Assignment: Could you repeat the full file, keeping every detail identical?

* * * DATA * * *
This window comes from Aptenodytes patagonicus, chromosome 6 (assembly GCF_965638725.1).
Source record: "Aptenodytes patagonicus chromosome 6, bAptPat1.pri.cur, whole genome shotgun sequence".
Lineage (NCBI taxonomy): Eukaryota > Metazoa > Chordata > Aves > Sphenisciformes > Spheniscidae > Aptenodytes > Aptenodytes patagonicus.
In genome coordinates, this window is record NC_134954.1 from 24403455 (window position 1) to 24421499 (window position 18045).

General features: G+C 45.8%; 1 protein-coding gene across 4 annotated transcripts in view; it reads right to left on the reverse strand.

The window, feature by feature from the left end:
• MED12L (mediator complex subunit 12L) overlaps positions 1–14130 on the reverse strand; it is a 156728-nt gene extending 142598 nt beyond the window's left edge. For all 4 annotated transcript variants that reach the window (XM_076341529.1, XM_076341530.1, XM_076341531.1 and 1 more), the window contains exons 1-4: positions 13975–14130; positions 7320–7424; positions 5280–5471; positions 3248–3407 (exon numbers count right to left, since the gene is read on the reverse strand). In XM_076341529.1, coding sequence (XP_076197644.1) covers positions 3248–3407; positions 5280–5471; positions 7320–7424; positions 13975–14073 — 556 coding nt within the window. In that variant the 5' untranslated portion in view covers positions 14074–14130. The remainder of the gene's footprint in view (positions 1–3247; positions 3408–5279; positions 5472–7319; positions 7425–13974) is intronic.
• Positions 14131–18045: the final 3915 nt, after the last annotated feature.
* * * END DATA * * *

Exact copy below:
This window comes from Aptenodytes patagonicus, chromosome 6 (assembly GCF_965638725.1).
Source record: "Aptenodytes patagonicus chromosome 6, bAptPat1.pri.cur, whole genome shotgun sequence".
Lineage (NCBI taxonomy): Eukaryota > Metazoa > Chordata > Aves > Sphenisciformes > Spheniscidae > Aptenodytes > Aptenodytes patagonicus.
In genome coordinates, this window is record NC_134954.1 from 24403455 (window position 1) to 24421499 (window position 18045).

General features: G+C 45.8%; 1 protein-coding gene across 4 annotated transcripts in view; it reads right to left on the reverse strand.

The window, feature by feature from the left end:
• MED12L (mediator complex subunit 12L) overlaps positions 1–14130 on the reverse strand; it is a 156728-nt gene extending 142598 nt beyond the window's left edge. For all 4 annotated transcript variants that reach the window (XM_076341529.1, XM_076341530.1, XM_076341531.1 and 1 more), the window contains exons 1-4: positions 13975–14130; positions 7320–7424; positions 5280–5471; positions 3248–3407 (exon numbers count right to left, since the gene is read on the reverse strand). In XM_076341529.1, coding sequence (XP_076197644.1) covers positions 3248–3407; positions 5280–5471; positions 7320–7424; positions 13975–14073 — 556 coding nt within the window. In that variant the 5' untranslated portion in view covers positions 14074–14130. The remainder of the gene's footprint in view (positions 1–3247; positions 3408–5279; positions 5472–7319; positions 7425–13974) is intronic.
• Positions 14131–18045: the final 3915 nt, after the last annotated feature.